100 Years Ago: Former School Teacher Killed in Action, Springbrook Man Dies in Plane Accident, Horses Required, William Style Home, No Compliments to Nurses, Ad for Columbia Records

The Intelligencer May 22, 1916 (page 1)

“Gave His Life For Country. Former Belleville School Teacher Listed in Casualties as Killed In Action. In the casualty list to-day appears the name of Lieut. Thomas Harold Fennell, next of kin at Eaglehart, Ont., who is reported killed. He was a member of the Mounted Rifles.

Lieut. Fennell referred to is known to many in the city, and especially to those who attended Belleville High School during the years 1912, 1913 and a portion of 1914. He was a teacher in the commercial department of the High School and also took an active interest in the Cadet Corps in connection with the school.

Lieut. Fennel, after severing his connection in Belleville left for the West with the intention of studying law. When the war broke out he enlisted and left Canada with the first contingent.

News of his death will be received with deep regret by all who knew him. Deceased was a painstaking and capable teacher.”

[Note: Lieutenant Thomas Harold Fennell died on May 17, 1916. He is commemorated on Page 84 of the First World War Book of Remembrance.]

The Intelligencer May 22, 1916 (page 1)

“Lieut. Bateman Killed When Plane Collapses. Lieut. George S. Bateman of Springbrook, Hastings County, was killed in an aeroplane accident near Portsmouth, England, on the 18th inst.

He left this city last year with the 39th Battalion. In company with another aviator, Bateman was making a flight, when at a height of 1000 feet the plane gave way and the machine dived to the ground, killing both occupants. Lieut. Bateman was previous to the war lieutenant of ‘H’ company of the 9th Regiment, Hastings Rifles.”

[Note: Lieutenant George Simpson Bateman died on May 18, 1916. He is commemorated on Page 51 of the First World War Book of Remembrance.]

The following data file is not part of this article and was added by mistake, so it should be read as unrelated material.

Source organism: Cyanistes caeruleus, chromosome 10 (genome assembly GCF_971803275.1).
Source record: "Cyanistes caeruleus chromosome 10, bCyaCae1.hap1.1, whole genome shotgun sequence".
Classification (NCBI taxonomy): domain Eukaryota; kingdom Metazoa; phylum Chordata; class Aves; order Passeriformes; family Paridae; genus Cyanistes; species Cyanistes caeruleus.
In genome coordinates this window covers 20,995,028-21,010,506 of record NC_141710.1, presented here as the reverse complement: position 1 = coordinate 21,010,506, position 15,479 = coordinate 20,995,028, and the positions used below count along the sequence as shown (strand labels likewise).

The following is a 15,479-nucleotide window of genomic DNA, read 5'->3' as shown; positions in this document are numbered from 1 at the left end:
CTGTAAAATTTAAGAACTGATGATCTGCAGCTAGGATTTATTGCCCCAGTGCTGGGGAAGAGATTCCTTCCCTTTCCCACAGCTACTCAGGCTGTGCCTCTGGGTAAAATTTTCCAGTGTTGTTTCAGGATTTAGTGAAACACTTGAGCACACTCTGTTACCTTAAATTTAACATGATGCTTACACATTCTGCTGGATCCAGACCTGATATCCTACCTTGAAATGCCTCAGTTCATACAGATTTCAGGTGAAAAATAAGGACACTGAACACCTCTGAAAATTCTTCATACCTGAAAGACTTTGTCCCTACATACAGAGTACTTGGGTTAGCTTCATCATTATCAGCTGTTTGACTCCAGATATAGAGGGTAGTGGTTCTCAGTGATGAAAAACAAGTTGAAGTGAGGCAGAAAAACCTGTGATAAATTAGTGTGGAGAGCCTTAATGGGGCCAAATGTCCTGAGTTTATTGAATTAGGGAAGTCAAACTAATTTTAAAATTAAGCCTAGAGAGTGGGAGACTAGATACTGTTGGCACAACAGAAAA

The Intelligencer May 22, 1916 (page 1)

“Many Horses Are Required For Active Military Service. Ottawa. Advices from the War Office indicate that a very considerable number of horses for military purposes will be required from Canada this summer. Buying on a somewhat extensive scale is to be resumed by the British Remount Commission, with headquarters in Montreal.

About sixty thousand horses have been purchased in Canada for war purposes by the allied Governments since the outbreak of the war, while more than six hundred thousand have been purchased in the United States. Probably another twenty thousand will be purchased in Canada this year. This insures a steady market and continued good prices for horses suitable for artillery and transport work.

Lieut.-Col. Dr. Warnock, M.P., has been ordered to again report for duty in Montreal to help superintend the work of securing and inspecting remounts.”

The Intelligencer May 22, 1916 (page 2)

“Another Hero Home. Private William Style, whose home is in Thurlow Township, arrived in this city yesterday, having been invalided home. The unfortunate hero left here with the first contingent being then a member of the 15th Battalion of this city.

He was wounded in the leg and has been for some time in a convalescent hospital in England. He has two months leave of absence, and it is his intention to return to the front.”

The Intelligencer May 22, 1916 (page 3)

“Maj.-Gen. Hodgins, adjutant-general, Ottawa, has sent out to all units in Canada the following letter:

‘beg to call your attention to the fact that it is very noticeable that troops of the Canadian Expeditionary Force do not pay compliments to nursing sisters. It is, therefore, requested that you will cause all troops under your command to be instructed on this subject. Nursing sisters hold the rank of lieutenant and are entitled to the compliments of that rank.”

The Intelligencer May 22, 1916 (page 6)

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